My children are uncontrollably attracted to the pantry in the kitchen. Once they reached the height, strength and coordination level to open the door to it, all hell broke loose. Not actually, though they were in there a lot. There’s a ton of breakable stuff in the pantry – beer bottles, Kerr jars, dishes, and then there’ the dog food. Anyway, we found that if we jammed a newspaper between the jamb and the door, it was like a flag to the babes to stay away. So far, it’s worked – fingers crossed.
When the name for this phenomenon popped into my head, I started thinking about my friend Katie. I loved her so, and I still miss her. We met when I went to work in a software design firm in San Francisco. I took the job she had been promoted out of. It took us a couple of months to figure out that we really liked each other. We used to say that we lived equal but opposite lives because she grew up in Santa Barbara and went to college in the Bay Area and I, just the opposite. She had the best vocabulary of anybody I have ever known. Katie and I were in our early twenties, back in the day, so we had a lot of energy and a lot to learn. We used to like to goof around after work. One time, we decided we were going to drink whiskey, smoke cigars and play poker. Being the two sheltered girls that we were, we decided to do this at my apartment. Good move on our part, because it didn’t end well, and it could have been really bad if we were in public. So we had some whiskey, and kept saying in loud voices that “first we were going to get hammered then we were going to get nailed.” Again, thank goodness we were at home! After the bit of whiskey we lit our teeny tiny cigars. No one ever told us not to inhale cigar smoke. Apparently, we missed that class. We literally turned green. End of evening. Still, it was so fun being with her. The reason “Magic Pantry” makes me think of her is that we sometimes went for drinks at the Magic Pan restaurant near our office. It wasn’t a hang-out for anyone but us, and we swore it had a Mormon bartender. Other than that, the bar was kind of nice with a greenhouse window looking out onto a San Francisco street scene. We’d sit for hours nursing our watered down drinks, smoking (Like I said, we had a lot to learn!) and the bartender never asked us if we wanted another drink, nor did he ever empty the ashtray. I mean come on! We were in our early twenties, dressed up in our cute work clothes and clearly clueless. Wouldn’t you think the bartender, at least, would be treating us like sophisticated ladies for a bigger tip? Alas, someone upstairs was looking out for us in our little safe haven at the Magic Pan.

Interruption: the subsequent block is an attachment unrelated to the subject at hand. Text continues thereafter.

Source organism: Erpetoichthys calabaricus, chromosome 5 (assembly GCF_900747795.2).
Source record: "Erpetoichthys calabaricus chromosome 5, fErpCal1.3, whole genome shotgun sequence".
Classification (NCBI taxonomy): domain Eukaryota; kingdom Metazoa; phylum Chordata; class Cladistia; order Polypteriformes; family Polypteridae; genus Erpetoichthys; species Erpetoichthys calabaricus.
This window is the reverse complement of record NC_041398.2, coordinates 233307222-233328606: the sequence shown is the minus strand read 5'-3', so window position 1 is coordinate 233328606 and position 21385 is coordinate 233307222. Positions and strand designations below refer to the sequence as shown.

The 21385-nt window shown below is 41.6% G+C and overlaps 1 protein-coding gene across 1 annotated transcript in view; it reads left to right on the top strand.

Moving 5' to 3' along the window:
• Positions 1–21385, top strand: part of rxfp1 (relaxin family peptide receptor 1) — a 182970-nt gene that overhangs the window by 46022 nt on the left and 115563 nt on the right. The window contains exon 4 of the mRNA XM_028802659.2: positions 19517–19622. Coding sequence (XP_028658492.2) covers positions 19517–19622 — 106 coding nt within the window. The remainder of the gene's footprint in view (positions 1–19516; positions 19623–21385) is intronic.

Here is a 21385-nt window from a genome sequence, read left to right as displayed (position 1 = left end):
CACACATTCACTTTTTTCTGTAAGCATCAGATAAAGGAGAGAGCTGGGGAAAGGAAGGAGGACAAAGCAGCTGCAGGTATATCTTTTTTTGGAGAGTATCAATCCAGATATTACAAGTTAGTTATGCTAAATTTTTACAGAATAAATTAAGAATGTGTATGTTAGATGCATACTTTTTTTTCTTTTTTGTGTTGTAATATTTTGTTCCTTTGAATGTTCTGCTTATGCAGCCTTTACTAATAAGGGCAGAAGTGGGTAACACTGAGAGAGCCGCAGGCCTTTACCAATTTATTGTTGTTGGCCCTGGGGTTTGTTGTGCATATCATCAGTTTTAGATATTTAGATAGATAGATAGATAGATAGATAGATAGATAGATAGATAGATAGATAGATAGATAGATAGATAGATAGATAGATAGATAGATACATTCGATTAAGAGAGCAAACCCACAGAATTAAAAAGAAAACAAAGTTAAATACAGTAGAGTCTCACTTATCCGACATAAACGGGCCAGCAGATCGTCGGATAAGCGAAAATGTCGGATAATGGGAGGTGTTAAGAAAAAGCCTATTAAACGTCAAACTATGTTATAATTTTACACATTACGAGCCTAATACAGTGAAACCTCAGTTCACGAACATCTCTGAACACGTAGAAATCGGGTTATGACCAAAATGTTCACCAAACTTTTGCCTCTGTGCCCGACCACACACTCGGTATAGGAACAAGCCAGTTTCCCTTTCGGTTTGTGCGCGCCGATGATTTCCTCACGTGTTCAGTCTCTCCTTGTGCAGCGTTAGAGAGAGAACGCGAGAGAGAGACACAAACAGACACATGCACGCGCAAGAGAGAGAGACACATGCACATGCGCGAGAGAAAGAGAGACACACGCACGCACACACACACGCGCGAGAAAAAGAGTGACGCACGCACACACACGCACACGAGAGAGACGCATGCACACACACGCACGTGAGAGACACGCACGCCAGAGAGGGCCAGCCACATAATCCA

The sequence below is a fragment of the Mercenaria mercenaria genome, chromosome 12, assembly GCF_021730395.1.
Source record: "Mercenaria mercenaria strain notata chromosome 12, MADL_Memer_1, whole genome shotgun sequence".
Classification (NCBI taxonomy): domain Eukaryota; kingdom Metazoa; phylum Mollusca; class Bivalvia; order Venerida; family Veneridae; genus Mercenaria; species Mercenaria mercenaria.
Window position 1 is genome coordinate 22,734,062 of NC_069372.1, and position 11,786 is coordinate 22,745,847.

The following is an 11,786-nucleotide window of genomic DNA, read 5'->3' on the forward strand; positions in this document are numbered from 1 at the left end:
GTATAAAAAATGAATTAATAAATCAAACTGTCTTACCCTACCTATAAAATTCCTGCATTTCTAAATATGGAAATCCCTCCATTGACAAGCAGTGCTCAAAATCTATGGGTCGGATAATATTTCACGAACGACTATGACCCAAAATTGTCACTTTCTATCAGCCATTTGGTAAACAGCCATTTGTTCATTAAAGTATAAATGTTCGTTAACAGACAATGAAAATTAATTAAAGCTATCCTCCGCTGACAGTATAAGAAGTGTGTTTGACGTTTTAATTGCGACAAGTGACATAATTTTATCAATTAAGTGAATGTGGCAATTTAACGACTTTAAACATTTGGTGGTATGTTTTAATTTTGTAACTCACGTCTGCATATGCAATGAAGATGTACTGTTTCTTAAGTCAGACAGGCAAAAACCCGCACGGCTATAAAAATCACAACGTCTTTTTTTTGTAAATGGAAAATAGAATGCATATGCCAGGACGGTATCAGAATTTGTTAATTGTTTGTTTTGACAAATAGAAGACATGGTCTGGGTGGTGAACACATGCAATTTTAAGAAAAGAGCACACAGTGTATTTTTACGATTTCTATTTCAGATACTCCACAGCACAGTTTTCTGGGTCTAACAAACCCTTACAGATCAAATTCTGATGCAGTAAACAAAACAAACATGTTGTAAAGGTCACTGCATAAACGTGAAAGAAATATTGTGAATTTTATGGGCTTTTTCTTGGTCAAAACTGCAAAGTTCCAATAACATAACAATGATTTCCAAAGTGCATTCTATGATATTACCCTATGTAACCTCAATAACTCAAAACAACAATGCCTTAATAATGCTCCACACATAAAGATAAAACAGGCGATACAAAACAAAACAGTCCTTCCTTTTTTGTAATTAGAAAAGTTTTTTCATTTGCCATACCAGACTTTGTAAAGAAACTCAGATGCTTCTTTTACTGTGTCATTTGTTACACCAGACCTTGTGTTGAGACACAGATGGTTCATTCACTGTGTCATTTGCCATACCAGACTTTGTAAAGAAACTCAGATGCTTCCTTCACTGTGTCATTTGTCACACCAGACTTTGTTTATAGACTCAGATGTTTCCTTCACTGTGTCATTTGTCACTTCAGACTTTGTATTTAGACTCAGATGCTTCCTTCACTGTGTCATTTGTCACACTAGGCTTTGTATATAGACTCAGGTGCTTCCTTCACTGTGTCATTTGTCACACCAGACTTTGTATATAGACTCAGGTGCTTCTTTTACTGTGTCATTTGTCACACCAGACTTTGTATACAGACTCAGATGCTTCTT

I found out by chance while surfing the web one day that Katie had been the victim of a terrible accident. She suffered brain damage after being hit by a truck while crossing the street. I tried to connect with her sister, but I think I must not have understood the gravity of the situation at the time. I think of Katie often, and say a prayer for her. Five years ago, my stepson also suffered a brain injury. He had a bicycle accident while at college. When we first saw him in the hospital, he was banged up, but more shocking was the change in his personality. The doctors told us that it was common for people suffering his kind of brain injury to lose their impulse control. Four times during his week in the hospital, he ripped out all of the IVs and monitors on his body and headed for the door. His prognosis was good, and he was a big, strong kid trying to escape the hospital. He was released to us an unfiltered person. He told us and everyone we encountered exactly what was on his mind. He was also incredibly restless. This made for an exciting five hour drive home since he would try to open the car door at freeway speed to go for a walk. After about six months, we all agreed he was well enough to go back to school. Honestly, I think he was still healing, but he so loved his college experience, we thought being happy would help him. He’s fine now. He ended up with a scar on his forehead and no real memory of that week and the few months that followed. Probably for the best. I was told that Katie would never recover from her injury. Even though she lived through her accident, the world lost a bright star that day. But life is a mystery and so my three miracles, bright stars each, still twinkle, two of them. more often than not, in the magic pantry.